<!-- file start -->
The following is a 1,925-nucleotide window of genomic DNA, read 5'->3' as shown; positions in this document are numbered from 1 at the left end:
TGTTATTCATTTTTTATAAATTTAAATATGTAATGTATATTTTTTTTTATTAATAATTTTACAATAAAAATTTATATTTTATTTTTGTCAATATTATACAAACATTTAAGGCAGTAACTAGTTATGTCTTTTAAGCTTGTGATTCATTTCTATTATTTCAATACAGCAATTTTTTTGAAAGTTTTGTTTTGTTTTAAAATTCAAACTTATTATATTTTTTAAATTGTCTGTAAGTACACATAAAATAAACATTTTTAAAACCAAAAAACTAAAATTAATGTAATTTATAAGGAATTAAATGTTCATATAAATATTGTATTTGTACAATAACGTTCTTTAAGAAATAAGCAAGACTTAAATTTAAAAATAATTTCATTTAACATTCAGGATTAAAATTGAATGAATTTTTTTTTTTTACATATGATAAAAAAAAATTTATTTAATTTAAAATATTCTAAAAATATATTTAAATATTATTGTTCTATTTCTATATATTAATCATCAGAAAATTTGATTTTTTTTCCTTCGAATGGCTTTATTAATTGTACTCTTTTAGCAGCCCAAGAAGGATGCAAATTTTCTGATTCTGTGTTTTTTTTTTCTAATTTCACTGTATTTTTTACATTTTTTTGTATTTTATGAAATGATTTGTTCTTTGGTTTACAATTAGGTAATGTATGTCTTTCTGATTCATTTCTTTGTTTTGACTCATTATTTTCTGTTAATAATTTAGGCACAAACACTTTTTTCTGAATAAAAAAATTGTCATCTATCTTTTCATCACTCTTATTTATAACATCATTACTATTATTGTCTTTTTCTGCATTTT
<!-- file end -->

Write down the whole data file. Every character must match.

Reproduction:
The following is a 1,925-nucleotide window of genomic DNA, read 5'->3' as shown; positions in this document are numbered from 1 at the left end:
TGTTATTCATTTTTTATAAATTTAAATATGTAATGTATATTTTTTTTTATTAATAATTTTACAATAAAAATTTATATTTTATTTTTGTCAATATTATACAAACATTTAAGGCAGTAACTAGTTATGTCTTTTAAGCTTGTGATTCATTTCTATTATTTCAATACAGCAATTTTTTTGAAAGTTTTGTTTTGTTTTAAAATTCAAACTTATTATATTTTTTAAATTGTCTGTAAGTACACATAAAATAAACATTTTTAAAACCAAAAAACTAAAATTAATGTAATTTATAAGGAATTAAATGTTCATATAAATATTGTATTTGTACAATAACGTTCTTTAAGAAATAAGCAAGACTTAAATTTAAAAATAATTTCATTTAACATTCAGGATTAAAATTGAATGAATTTTTTTTTTTTACATATGATAAAAAAAAATTTATTTAATTTAAAATATTCTAAAAATATATTTAAATATTATTGTTCTATTTCTATATATTAATCATCAGAAAATTTGATTTTTTTTCCTTCGAATGGCTTTATTAATTGTACTCTTTTAGCAGCCCAAGAAGGATGCAAATTTTCTGATTCTGTGTTTTTTTTTTCTAATTTCACTGTATTTTTTACATTTTTTTGTATTTTATGAAATGATTTGTTCTTTGGTTTACAATTAGGTAATGTATGTCTTTCTGATTCATTTCTTTGTTTTGACTCATTATTTTCTGTTAATAATTTAGGCACAAACACTTTTTTCTGAATAAAAAAATTGTCATCTATCTTTTCATCACTCTTATTTATAACATCATTACTATTATTGTCTTTTTCTGCATTTT